We've finally had a few days of good soaking rain to break the heat. I'm hopeful we'll see a big push by the tomatoes over the next few weeks. As the onions and garlic come to an end, I'm contemplating some major soil amendment out front.

Saturday, July 15, 2017

Berries for jam. Plus garlic scape pesto

We had a pretty week of making stuff. We started off with garlic scape pesto. The scapes were just ready for harvesting this week and I sent Jess out to get them.

We then cleaned, chopped, and blended with some oil, nuts, parmesan cheese and salt. This year's batch seems way hotter than last year's--maybe the drought? Or maybe we needed more oil? Anyhow, we froze them in muffin tins which is a nice appetizer size

We also made Saskatoon jam and strawberry-rhubarb pie filling for the winter. This is probably the last cutting from the rhubarb for this year as we were pretty brutal.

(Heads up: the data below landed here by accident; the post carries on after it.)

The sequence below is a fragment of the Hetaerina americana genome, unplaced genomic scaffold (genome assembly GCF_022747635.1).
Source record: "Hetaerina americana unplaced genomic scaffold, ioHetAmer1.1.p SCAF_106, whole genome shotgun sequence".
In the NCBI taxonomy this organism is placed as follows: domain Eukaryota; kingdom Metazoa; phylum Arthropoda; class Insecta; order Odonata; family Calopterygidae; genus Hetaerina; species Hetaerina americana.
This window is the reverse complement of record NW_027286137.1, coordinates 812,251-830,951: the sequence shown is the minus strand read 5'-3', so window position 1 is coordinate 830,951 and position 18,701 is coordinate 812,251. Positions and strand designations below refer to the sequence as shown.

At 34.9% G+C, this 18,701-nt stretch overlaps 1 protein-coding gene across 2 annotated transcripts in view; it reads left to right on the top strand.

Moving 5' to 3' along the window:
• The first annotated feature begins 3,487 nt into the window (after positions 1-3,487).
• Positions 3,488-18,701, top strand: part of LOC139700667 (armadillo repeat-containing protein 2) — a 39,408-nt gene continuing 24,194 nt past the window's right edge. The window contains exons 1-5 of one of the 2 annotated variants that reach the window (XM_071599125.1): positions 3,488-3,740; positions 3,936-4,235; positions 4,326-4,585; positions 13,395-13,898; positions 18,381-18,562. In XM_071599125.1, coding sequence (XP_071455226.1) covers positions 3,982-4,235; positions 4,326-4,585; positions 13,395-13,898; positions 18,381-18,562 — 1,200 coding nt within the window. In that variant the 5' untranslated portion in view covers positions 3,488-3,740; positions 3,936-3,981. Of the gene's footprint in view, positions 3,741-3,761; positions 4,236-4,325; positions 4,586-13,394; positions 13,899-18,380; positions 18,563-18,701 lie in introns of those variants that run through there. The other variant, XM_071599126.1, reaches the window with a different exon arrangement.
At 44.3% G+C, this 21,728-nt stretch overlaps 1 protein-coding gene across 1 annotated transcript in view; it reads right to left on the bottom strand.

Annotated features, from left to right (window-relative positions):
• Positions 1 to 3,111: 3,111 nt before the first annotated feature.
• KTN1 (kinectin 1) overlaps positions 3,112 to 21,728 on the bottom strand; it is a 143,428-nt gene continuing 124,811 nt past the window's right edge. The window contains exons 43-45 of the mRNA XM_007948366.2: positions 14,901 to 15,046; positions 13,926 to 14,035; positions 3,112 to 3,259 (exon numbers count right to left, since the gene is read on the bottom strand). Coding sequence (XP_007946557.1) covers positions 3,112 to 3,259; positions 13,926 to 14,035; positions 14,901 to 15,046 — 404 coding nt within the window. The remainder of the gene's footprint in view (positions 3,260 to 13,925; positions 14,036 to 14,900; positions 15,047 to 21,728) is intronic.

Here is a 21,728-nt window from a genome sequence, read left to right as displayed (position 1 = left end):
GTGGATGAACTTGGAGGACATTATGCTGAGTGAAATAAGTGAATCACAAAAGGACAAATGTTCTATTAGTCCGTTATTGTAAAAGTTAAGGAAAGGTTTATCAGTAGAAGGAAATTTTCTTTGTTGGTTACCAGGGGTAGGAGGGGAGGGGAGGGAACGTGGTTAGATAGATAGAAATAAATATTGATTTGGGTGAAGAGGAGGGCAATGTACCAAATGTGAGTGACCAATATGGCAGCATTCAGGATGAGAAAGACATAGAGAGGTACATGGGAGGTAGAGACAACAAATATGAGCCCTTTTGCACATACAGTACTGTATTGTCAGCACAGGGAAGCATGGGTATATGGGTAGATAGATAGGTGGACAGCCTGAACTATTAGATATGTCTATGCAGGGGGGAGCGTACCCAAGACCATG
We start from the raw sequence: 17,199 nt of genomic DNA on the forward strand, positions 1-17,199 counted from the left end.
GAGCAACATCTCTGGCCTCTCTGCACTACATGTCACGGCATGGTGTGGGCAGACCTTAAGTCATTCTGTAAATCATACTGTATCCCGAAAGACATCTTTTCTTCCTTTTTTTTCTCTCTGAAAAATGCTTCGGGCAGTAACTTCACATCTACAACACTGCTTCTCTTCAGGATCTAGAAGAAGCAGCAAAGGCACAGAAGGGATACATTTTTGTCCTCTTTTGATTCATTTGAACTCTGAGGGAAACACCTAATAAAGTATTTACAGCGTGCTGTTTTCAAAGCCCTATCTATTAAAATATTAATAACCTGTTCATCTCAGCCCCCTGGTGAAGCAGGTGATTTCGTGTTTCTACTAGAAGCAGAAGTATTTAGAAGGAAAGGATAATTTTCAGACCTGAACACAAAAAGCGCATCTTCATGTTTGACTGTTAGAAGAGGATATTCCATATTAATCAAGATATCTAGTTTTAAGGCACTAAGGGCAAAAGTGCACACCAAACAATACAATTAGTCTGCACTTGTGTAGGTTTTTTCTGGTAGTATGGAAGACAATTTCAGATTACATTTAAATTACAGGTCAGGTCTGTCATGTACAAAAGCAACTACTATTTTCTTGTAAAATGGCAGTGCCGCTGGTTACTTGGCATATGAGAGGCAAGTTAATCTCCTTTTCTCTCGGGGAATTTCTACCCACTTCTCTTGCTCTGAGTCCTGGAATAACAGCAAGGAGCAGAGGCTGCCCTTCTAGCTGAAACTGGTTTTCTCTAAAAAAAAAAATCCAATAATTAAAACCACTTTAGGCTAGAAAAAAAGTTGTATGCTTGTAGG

Jess also pulled the first turnip while we were out watering yesterday. It has been very hot and dry (+30C) and everyone is looking forward to a rainy week.

I also made from strawberry-saskatoon jam the other night. I didn't quite cook it long enough and it is a touch runnier than I might like. And we dried some saskatoons (meh).

The raspberries are also coming on and we've harvested about a gallon. If the weather cools off some, I will make jam with them tomorrow. The now mature raspberry hedge is one of my happiest gardening accomplishments. At about 50 feet in length. it should be enough to meet all of our needs.

I was out (watering.. again) and I see that the scary-hot peppers have fruited. I'm looking forward to drying these for winter use.

Ive been watching the north bed in the front yard and thinking that now that the tree stump has mostly disintegrated, I might spend some time in late August moving the soil about and amending it in anticipation of growing some tomatoes there next year. Tonight we're going to rack off the strawberry wine into carboys.